Monday, 14 July 2008

Images from the ringing

We've posted images from the recent ringing online - you can see a preview of them via the slideshow on the right, or you can view them all in full at You can also click on any of the slideshow images to go to the online album.

While you're there, have a look at the pictures of the Huntly Peregrines too.

Hope you enjoy them!

Saturday, 12 July 2008

Mum's Independence

Our Tweed Valley Osprey chicks have been huddled down the last couple of days trying to stay warm in the incessant rain, so not much flapping or pre-flying practise has been had. However, as soon as the sun breaks though they furiously preen themselves- the bedraggled look just won't do!- and start their 'pilates' routine. This is essential to build muscle fitness before their impending first flights.

Our chicks are now so big and mature that mum has started to leave them for considerable periods. She has been noticeably absent from the nest and the immediate area -not holed up on her usual perch as couple of trees away- for up to an hour at a time. She is finally able to take longer flights away from the family, as now they are big enough to look after themselves, and we suspect she is now joining in fishing. It is important for her to brush up on her hunting skills (which have been dormant for a couple of months) as she will soon need to fish for herself on migration. Dad is probably glad of the help in providing for the three huge hungry chicks as they are somewhat insatiable by now- though we've yet to see her bring a fish back to the nest herself.

We're all staying tuned for the thrills and spills of the coming week or so as the chicks take their first flights.

Monday, 7 July 2008

More on the ringing

A select group of our hard working local volunteers had their efforts rewarded by being given a unique chance to get 'up close and personal' with this year's osprey chicks during the recent ringing.

Caroline Blackie with one of the Tweed Valley osprey chicks
Click on the image to see a larger version

New volunteer Caroline Blackie (in picture), along with Roger Scott and Bob Rowles, both of whom have been involved with the Osprey Watch Centres since they first opened in 2003, were some of the lucky few to witness the ringing. Andrew MacDonald, Andrew Scurfield and Nigel Palmer were given special recognition for their outstanding contribution to the project during the 2007 season.

Sunday, 6 July 2008

Quiet Recovery

The few days since the young Ospreys' big ringing event have been quiet and peaceful. All the chicks seem hearty and have been getting more active on the nest. One chick in particular - the largest female chick- is very active, already doing some really strong wing flapping and standing very close to the edge of the nest. This behaviour is normal for this stage, when the wing muscles are being built up before their first flights. The smaller two chicks have been watching big sister with bemusement and are only just starting to join in the ritual.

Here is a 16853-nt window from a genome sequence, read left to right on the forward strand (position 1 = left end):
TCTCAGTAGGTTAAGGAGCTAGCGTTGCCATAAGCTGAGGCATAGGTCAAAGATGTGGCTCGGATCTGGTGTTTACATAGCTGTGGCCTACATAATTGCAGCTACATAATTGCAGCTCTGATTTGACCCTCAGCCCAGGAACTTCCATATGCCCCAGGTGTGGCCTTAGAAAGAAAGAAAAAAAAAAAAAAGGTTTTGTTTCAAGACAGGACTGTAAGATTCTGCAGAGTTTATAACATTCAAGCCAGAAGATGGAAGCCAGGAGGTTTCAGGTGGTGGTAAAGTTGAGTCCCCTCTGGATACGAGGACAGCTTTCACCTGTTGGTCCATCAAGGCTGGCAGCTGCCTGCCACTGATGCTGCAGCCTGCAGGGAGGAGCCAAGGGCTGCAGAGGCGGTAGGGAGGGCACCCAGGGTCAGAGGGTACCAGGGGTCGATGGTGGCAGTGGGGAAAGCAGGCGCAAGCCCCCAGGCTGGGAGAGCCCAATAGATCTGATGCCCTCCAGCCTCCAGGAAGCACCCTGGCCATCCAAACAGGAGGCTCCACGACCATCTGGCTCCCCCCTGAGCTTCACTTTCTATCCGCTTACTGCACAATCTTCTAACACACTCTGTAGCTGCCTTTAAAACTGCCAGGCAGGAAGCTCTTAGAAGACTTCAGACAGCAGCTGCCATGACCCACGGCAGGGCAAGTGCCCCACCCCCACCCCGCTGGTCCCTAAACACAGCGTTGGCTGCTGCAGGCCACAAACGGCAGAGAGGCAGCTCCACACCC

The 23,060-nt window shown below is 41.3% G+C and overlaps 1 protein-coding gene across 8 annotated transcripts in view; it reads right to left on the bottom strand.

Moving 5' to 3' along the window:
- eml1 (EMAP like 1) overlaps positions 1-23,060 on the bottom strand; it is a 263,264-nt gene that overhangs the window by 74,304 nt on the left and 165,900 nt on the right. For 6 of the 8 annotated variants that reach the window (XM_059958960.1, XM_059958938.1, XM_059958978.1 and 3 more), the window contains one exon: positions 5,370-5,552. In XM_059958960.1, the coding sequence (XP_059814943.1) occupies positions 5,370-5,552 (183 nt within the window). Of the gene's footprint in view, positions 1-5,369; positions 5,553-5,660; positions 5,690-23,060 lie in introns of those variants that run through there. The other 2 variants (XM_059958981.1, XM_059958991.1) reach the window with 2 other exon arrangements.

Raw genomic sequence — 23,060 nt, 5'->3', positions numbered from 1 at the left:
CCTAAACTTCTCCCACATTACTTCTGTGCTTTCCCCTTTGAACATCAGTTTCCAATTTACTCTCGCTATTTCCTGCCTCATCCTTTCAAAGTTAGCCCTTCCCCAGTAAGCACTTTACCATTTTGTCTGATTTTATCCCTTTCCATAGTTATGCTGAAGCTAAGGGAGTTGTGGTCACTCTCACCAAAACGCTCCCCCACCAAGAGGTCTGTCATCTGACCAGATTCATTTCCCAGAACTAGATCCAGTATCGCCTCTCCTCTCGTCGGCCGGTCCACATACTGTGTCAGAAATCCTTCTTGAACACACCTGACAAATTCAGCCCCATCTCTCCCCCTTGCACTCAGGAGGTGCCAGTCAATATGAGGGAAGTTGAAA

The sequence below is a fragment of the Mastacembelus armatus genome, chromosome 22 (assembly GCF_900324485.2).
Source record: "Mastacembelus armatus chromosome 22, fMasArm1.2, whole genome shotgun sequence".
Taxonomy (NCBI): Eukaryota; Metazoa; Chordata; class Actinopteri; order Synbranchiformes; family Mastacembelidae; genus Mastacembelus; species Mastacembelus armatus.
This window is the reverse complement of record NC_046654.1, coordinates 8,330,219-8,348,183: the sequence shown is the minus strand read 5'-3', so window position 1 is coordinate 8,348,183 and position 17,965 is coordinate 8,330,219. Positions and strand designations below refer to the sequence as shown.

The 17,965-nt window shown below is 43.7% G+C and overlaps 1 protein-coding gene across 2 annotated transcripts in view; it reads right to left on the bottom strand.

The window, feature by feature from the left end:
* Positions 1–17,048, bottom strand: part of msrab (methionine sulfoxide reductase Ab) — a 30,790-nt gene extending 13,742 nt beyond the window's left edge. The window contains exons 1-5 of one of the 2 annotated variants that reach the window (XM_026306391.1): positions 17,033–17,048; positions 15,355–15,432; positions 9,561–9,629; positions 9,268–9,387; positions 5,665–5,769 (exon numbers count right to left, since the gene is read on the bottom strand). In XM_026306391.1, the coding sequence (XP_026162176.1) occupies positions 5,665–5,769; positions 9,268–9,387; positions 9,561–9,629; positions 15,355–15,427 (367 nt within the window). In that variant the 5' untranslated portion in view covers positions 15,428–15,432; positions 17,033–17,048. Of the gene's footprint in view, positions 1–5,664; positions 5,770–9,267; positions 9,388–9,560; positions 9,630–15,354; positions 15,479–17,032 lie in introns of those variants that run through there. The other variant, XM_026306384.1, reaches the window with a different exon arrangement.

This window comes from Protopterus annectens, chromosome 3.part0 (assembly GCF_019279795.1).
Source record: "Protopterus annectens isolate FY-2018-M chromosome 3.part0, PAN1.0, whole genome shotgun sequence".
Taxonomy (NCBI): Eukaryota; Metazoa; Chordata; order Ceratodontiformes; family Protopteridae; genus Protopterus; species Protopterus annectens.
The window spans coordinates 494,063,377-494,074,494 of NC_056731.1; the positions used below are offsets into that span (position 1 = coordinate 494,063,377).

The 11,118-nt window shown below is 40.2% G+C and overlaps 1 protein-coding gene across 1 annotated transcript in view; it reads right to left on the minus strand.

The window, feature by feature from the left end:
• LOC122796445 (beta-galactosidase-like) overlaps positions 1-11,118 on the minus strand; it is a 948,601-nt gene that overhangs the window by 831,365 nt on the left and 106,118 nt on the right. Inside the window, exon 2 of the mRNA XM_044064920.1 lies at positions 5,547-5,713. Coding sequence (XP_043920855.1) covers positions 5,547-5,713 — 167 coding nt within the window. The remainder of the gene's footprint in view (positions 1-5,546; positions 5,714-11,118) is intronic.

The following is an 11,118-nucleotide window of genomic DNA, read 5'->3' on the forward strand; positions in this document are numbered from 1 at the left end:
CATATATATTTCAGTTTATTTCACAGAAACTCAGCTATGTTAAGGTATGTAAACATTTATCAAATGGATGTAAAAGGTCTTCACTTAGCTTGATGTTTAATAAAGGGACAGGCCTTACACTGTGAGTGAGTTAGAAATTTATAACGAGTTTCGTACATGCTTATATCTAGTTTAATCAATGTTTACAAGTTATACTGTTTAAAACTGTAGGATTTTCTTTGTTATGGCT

The chicks are now approaching adult size and, with their new plumage , quiet similar superficially to their parents. You often have to take a moment to look for the telltale pale edge to each brown feather to check if its one of the youngsters- the parents are solid chocolate brown.

The nest is going to start looking very crowded soon, as all the three chicks start exercising ( now you know why its so big!) and mum and dad are increasingly taking their breaks off the nest. Both parents have been using nearby perches and next door trees to get a little space from the 'kids' but they are never far away in case of trouble.

Stay tuned for the thrills and spills of fledging.

Wednesday, 2 July 2008

The Big Day

We are delighted to report that the ringing day for our young Ospreys was a great success. The weather stayed fine and we were able to get our expert team on site and the whole process achieved in a hour. The procedure is designed to give us our one and only chance ever to handle the chicks, and collect scientific data, whilst minimising any stress to the birds.

Our expert Forestry Commission climber braved the enormous nest to bring the chicks down to earth, where they were weighed, measured, ringed and given a thorough medical by our wildlife vet. If anything it must be said the chicks were larger in real life than they seem on camera - really adult size already, just with a bit more feather development to go. They were amazingly calm and easy to handle, and exquisitely beautiful up close.

The vet was pleased to report they all appeared to be healthy, if a little thin ( less than ideal but not dangerously thin), even the smallest chick. Whilst it is impossible to say for certain until blood test results are in, it appears we have two female sand a male chick- the smallest being the wee man!

The chicks were given their identity rings (called darvic rings) which are white just like dad's, and carry the numbers, CA CB and CC. These rings will be invaluable in tracing what happens to our chicks in the future and identifying them if and when they make it back to Scotland as adults.

Mum was back on the nest within half an hour of our leaving and Dad brought a fish in to console the wee ones less than an hour later- they all seem to be none the worse for wear after their adventure.

We are pleased to report that the backup nest chicks we also ringed yesterday, and there were two delightful chicks (one female one male we think) but no clues as to the fate of the original third sibling. These were also healthy and hearty and were given ring numbers CE and CF.

I hope to post pictures of the ringing on the blog tomorrow.

A big thank you to all the ringing team for their expert work and a very successful ringing day.